Doing "Law in/and Development": Theoretical, Methodological and Ethical Reflections
This chapter presents an overview of the field of law and development, through a brief account of its evolution as a tool of U.S. foreign policy state in the 1950s and 1960s, through its deconstruction in the 1970s and 1980s, and mainstream revitalisation since the 1990s. Having established the contours of law and development as a sub-field of socio-legal scholarship generally, the second part of the chapter will introduce the author’s research project about the role of transnational forms of law in relation to extractive (i.e., mining) development in Mongolia. It will particularly reflect on the way that critical ‘law in development’ commitments shaped the research questions and methodological choices. The author will also reflect some of the ethical dimensions of doing research in the name of law and development. The chapter concludes with a reflection about how law’s transnational and global character introduces new dimensions of inquiry to the field of law and development, as well as a caution against emerging forms of global legal instrumentalism in relation to development.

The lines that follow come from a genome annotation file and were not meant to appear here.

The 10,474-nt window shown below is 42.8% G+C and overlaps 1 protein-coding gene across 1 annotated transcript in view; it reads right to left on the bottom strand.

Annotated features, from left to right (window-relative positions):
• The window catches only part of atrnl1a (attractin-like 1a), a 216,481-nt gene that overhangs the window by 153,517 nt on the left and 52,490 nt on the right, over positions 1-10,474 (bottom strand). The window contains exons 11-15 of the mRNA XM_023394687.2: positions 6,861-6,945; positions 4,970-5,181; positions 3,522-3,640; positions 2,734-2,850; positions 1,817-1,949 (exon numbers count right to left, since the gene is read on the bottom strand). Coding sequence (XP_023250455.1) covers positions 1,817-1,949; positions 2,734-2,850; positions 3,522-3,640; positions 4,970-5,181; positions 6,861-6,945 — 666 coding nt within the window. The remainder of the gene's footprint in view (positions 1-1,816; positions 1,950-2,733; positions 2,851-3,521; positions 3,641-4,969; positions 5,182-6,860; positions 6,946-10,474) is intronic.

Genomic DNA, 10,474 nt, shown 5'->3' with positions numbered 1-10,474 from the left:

Citation : Lander, J. (2019) "Doing 'Law in/and Development': Theoretical, Methodological and Ethical Reflections." In: N. Creutzfeldt, N., M. Mason and K. Mcconnachie, (eds) Routledge Handbook on Socio-Legal Theory and Methods. Abingdon: Routledge.
ISBN : 9781138592902
Research Institute : Institute for Evidence-Based Law Reform (IELR)
- Department of Law